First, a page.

College football and NFL football are two completely different games. Among the long list of differences are the rules, the quality of players, and the differing styles. College football has wider hash marks than the NFL, meaning sometimes it is easier for an offense to run the ball because of the large amount of space it may have on the outside. Of course, the NFL has better players because it has less teams and gets to pick the best players from college, who then go on to mature as professionals. With so many teams, it is understandable that college football can have teams that are pass-heavy offenses, run-heavy offenses and balanced offenses. The defenses can be just as versatile, while the NFL often has gotten the reputation of being a copycat league, where teams try to mimmick what is successful at the moment.
So, with the NFL being a harder league to standout in, and with better players, how can players be better in the NFL than they were in college? Also, how can those players who dominated as collegians not shine in the NFL? A look at these eight NFL players who are better as pros, and seven who peaked in college, might provide some answers to those questions.
20 BETTER AS A PRO: Michael Bennett - Texas A&M
The Seattle Seahawks’ sack artist Michael Bennett was not always known for his ability to rush the passer. At Texas A&M, Bennett was credited with only 6.5 sacks in 47 career games. To put that in perspective, he has notched more than seven sacks in each of his last four seasons. His career high of 10 came a season ago. Bennett’s biggest recognition from his collegiate days was being named honorable mention All-Big 12 by the league’s coaches.
With that college resume, not surprisingly, Bennett went undrafted in the 2009 NFL Draft. The Seahawks signed him but before he had an opportunity to make an impact, they waived him and Tampa Bay signed him. His career took off in Tampa, as he recorded nine sacks in 2012. Bennett returned to Seattle in 2013 and continued to grow into the player and personality he is today.
19 PEAKED IN COLLEGE: Brandon Weeden - Oklahoma State
Similar to Chris Weinke a decade before him, some contributed Brandon Weeden’s success as a collegiate to his age. Weeden wrapped up his career at Oklahoma State as a 28-year old who had just outdueled Andrew Luck in a Fiesta Bowl win, and had led the Cowboys to a two-year record of 23-3. Whatever the reason for Weeden’s success, the fact is he was successful – as his two 4,000 yard and 30-plus touchdown seasons indicate. So, when quarterback-starved Cleveland selected Weeden with the 22 overall in 2012, Browns’ fans hoped they had finally found stability at the position.
However, what Cleveland got was far from experienced quarterback play. Weeden tossed 14 touchdowns as a rookie, but also threw 17 interceptions as the Browns went 5-10 in his starts. He spent just one more season in Cleveland, and now is hoping to carve out a long career for himself in Houston.
18 BETTER AS A PRO: Greg Olsen - Miami
Greg Olsen is one of the most prolific tight ends in the NFL, and Cam Newton’s go-to-guy for the Carolina Panthers. Olsen functions as a quasi wide receiver in Carolina’s offense and is averaging 74 receptions, over 900 yards, and six touchdowns over the last four years. So, considering his production and his skill set, surely Olsen was a dangerous receiving threat in college while playing at the University of Miami. If you agreed with that assessment, guess again.
Olsen played well enough in college to be picked 31st overall in the 2007 NFL Draft, but he did not exactly burn up the stat sheet for the Hurricanes. He only caught multiple touchdowns in a season in just one of the three seasons he suited up for Miami. While his 40 receptions in his final year with Hurricanes led the team, he only caught one touchdown pass that season.
17 PEAKED IN COLLEGE: Morris Claiborne - LSU
LSU has produced some big-time secondary players over the first half of the decade, claiming stars like Patrick Peterson and Tyrann Mathieu, and other high NFL draftees like safety Eric Reid and cornerback Jalen Collins. Perhaps, the draftee that was supposed to have the biggest impact was Morris Claiborne.
After winning the Jim Thorpe award for the best defensive back in college football his junior year, Claiborne was drafted sixth overall by the Dallas Cowboys in 2012. With Peterson already making a splash one-year earlier as a rookie in Arizona, and everything being bigger in Texas, including the hype, Cowboy fans dreamed of Claiborne being the lockdown cornerback Dallas had not had since perhaps Deion Sanders. What they have gotten instead is a player who has only 36 starts in four seasons, as injuries have contributed to him missing over 20 games. When he has played he has been underwhelming, notching just three career interceptions.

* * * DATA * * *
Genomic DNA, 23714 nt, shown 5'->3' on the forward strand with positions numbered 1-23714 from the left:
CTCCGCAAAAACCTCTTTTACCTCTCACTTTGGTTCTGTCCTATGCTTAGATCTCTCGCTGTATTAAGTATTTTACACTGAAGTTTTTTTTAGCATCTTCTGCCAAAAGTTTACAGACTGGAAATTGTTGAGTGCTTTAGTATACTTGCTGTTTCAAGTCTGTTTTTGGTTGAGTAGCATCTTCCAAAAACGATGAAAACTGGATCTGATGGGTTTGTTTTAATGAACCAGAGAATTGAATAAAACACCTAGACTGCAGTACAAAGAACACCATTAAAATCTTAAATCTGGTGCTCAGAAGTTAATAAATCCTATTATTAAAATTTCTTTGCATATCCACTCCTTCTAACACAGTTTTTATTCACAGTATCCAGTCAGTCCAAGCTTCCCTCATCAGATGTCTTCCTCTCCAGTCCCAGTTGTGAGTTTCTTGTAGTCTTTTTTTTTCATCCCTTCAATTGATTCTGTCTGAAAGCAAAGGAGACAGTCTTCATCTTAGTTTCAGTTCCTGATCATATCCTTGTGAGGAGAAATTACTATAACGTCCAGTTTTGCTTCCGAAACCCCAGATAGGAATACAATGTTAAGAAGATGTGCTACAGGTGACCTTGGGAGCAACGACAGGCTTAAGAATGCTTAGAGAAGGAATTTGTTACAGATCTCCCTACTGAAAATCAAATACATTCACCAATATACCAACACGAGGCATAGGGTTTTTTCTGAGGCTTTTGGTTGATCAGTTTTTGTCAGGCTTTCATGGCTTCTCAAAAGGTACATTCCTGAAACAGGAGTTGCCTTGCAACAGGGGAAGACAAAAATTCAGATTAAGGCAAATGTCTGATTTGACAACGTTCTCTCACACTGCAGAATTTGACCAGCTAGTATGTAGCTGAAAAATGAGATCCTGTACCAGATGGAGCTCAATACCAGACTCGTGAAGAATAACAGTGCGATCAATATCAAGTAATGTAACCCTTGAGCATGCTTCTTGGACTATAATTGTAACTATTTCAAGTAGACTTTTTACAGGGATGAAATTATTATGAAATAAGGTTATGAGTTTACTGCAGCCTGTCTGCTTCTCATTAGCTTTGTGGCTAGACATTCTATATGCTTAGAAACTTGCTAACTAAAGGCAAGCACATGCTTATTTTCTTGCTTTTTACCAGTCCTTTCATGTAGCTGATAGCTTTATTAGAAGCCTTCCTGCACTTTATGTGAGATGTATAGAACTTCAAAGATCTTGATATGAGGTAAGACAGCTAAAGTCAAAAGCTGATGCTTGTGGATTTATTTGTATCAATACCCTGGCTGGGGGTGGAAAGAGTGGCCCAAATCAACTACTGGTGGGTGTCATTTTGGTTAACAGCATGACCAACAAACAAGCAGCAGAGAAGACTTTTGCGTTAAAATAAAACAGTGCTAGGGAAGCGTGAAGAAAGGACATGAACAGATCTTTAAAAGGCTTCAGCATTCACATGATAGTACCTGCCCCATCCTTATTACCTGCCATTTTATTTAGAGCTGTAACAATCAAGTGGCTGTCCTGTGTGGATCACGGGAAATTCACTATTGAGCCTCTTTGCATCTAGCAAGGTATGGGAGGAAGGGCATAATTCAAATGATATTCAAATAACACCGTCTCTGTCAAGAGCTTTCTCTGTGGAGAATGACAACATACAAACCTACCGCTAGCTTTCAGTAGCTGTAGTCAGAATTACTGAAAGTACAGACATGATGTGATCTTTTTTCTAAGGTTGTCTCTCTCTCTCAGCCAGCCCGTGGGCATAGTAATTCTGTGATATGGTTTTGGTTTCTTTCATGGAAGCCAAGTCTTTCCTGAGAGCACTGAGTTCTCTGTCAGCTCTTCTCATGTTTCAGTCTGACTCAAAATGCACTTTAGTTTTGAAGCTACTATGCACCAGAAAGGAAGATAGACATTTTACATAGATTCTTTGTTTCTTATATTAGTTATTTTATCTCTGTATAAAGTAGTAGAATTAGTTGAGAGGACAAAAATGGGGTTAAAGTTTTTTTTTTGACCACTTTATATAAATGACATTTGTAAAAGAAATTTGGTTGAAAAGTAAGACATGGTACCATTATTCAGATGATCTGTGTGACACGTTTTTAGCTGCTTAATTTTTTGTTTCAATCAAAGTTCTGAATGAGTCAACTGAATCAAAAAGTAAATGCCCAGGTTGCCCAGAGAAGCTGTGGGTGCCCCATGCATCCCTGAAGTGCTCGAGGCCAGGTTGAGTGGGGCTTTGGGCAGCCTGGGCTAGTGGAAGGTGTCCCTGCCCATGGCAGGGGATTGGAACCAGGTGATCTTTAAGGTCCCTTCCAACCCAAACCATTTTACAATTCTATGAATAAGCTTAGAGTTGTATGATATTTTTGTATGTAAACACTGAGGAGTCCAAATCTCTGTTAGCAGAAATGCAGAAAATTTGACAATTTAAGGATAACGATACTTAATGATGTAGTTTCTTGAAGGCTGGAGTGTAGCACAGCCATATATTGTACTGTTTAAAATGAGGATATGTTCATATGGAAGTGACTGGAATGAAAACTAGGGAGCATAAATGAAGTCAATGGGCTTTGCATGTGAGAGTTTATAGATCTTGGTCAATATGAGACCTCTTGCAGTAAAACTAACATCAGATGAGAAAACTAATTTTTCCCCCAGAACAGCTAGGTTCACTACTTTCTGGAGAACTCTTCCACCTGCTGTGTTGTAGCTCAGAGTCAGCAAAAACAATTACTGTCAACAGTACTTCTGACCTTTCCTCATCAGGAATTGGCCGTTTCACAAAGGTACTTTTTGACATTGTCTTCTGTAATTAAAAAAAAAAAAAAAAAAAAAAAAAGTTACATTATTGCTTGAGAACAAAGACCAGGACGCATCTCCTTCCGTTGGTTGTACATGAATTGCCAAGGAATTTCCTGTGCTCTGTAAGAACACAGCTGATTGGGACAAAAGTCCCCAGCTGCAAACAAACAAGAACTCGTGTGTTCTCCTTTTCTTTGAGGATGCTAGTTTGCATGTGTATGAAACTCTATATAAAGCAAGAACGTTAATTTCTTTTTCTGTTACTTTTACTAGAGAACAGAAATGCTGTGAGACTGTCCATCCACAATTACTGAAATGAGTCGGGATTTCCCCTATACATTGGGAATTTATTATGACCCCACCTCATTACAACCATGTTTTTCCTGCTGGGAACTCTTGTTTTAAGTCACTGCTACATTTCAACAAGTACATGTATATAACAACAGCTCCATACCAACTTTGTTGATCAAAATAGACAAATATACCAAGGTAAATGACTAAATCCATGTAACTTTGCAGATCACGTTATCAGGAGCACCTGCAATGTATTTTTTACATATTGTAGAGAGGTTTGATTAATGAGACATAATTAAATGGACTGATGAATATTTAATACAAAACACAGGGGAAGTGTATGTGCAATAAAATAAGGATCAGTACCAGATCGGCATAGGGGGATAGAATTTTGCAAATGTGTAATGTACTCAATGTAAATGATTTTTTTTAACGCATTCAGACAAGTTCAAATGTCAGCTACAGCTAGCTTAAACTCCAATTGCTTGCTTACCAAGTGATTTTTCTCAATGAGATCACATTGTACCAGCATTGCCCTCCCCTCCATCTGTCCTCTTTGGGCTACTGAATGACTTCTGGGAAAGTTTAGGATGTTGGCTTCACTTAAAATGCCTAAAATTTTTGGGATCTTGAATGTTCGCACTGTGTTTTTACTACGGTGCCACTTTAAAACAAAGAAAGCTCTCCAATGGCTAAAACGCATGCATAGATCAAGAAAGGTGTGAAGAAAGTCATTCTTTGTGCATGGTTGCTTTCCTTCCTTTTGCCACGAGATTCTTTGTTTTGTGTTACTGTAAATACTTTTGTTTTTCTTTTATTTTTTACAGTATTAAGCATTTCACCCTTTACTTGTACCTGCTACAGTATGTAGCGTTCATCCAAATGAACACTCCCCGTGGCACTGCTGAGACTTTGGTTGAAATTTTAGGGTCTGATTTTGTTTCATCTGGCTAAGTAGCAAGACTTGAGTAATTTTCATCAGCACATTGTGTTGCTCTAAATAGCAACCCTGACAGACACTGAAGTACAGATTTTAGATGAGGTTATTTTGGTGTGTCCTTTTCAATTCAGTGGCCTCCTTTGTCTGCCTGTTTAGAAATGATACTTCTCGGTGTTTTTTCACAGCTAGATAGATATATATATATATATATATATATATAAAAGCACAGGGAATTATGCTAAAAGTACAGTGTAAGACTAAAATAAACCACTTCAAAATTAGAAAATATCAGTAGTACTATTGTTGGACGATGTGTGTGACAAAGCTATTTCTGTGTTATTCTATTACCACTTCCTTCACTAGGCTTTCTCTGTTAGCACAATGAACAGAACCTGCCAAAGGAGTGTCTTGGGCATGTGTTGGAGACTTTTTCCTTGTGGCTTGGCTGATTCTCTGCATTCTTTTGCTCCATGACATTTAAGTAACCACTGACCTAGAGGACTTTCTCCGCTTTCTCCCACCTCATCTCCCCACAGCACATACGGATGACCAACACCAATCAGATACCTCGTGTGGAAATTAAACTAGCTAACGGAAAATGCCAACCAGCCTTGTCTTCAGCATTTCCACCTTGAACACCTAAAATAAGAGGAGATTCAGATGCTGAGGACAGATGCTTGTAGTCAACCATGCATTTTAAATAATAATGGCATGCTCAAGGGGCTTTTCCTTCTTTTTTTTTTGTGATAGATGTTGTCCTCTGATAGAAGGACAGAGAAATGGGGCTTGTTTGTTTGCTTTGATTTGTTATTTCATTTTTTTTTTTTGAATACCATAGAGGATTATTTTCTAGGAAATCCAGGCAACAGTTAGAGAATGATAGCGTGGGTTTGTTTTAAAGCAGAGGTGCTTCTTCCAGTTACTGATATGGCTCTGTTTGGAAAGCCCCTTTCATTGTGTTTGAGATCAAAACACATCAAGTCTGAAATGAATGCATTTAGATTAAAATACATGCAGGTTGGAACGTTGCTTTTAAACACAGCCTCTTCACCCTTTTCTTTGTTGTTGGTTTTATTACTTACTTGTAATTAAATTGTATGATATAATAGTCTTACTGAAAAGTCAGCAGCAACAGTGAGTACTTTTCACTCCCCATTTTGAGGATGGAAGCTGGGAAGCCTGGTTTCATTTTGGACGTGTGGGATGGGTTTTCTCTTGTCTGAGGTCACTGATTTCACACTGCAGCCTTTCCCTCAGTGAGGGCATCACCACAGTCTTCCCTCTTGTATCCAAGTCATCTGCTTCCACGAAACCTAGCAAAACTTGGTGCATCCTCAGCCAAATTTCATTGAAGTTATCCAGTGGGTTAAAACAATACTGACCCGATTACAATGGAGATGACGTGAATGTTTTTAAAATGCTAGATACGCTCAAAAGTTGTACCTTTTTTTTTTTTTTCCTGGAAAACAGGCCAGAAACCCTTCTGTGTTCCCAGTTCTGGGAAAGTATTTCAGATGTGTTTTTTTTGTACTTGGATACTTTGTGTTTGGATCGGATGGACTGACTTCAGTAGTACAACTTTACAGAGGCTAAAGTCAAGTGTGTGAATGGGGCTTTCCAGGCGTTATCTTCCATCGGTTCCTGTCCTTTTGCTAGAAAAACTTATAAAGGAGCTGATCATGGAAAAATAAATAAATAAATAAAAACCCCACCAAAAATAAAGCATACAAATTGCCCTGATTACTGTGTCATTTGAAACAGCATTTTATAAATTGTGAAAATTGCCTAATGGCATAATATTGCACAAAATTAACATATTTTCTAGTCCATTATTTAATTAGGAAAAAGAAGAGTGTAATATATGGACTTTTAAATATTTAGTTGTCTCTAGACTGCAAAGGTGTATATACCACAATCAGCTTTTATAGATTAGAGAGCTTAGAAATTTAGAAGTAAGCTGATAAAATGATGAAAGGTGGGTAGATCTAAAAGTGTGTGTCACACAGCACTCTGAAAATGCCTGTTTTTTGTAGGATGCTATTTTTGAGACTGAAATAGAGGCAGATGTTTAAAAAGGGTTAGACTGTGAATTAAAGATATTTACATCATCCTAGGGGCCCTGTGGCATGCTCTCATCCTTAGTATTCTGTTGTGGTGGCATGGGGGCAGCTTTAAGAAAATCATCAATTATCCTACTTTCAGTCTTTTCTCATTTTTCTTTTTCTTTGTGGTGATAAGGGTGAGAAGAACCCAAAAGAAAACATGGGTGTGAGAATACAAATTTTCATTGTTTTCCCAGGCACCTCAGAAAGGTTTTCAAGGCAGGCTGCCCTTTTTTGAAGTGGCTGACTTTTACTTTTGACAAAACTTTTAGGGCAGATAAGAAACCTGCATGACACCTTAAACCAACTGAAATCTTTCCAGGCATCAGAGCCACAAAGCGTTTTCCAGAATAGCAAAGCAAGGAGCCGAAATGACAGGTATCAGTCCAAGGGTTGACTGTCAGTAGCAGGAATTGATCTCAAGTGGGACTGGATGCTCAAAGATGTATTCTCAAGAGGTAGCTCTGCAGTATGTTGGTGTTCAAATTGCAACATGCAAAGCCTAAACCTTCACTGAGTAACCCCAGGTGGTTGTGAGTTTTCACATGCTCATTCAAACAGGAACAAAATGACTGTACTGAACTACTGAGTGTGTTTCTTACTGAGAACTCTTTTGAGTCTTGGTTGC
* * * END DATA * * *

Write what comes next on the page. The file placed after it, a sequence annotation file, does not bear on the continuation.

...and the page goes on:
16 BETTER AS A PRO: Clay Matthews III - USC
It was not that Clay Matthews was not a good player at Southern California, it is that he has improved each season since entering college, and has reached his peak in the pros. Matthews was a walk-on at for the Trojans, attending the same school his dad and NFL great Clay Matthews Jr. starred at. He first made his mark in college on special teams, but by his senior year had carved out a nice niche as pass rusher. Still, he only finished with 5.5 career sacks. However, his upside was good enough for Green Bay to select him with the 26th pick of the 2009 Draft.
It was with the Packers where Matthew exploded into the national limelight, as he had 10 sacks as a rookie. In seven seasons, he has 67.5 sacks, racking up six or more in each of his professional seasons.
15 PEAKED IN COLLEGE: Glenn Dorsey - LSU
Another LSU product, defensive tackle Glenn Dorsey, was the 2007 SEC Defensive Player of the Year and Lombardi Award, Lott, Outland, and Bronko Nagurski Trophy Winner (he was simply thought to be the best lineman and defensive player in college football), before Kansas City selected him fifth overall in 2008. Dorsey also helped LSU to a BCS National Title in his amazing 2007 campaign.
Normally, when a top-five pick comes into the NFL with those accolades, he is expected to be a building block of a franchise. Well, Dorsey only lasted five seasons with the Chiefs. Despite his short stay, even more troubling was that he accounted for just four sacks in those seasons. After spending the last two seasons as a run-stopper in San Francisco, Dorsey now has six-career NFL sacks. That is still one shy of what he produced in his 2007 season at LSU.
14 BETTER AS A PRO: Marshal Yanda - Iowa
Offensive linemen sometimes get overlooked in college, but playing for a program that has turned out as many high-round draft picks as Iowa has at the position, and one has to ask how did the man who many feel is the best guard in the NFL last to the third round of the 2007 Draft? One reason maybe is that Marshal Yanda played tackle in his two seasons at Iowa after transferring from junior college. While he started 12 games at tackle for the Baltimore Ravens as a rookie, moving to guard has brought out the best in him.
Playing on the interior of the line, Yanda has been named First-Team All Pro the last two seasons, and has been selected for the Pro Bowl the last five seasons. If NFL teams knew in 2007 what they now know about Yanda, chances are he would have been a top-10 pick.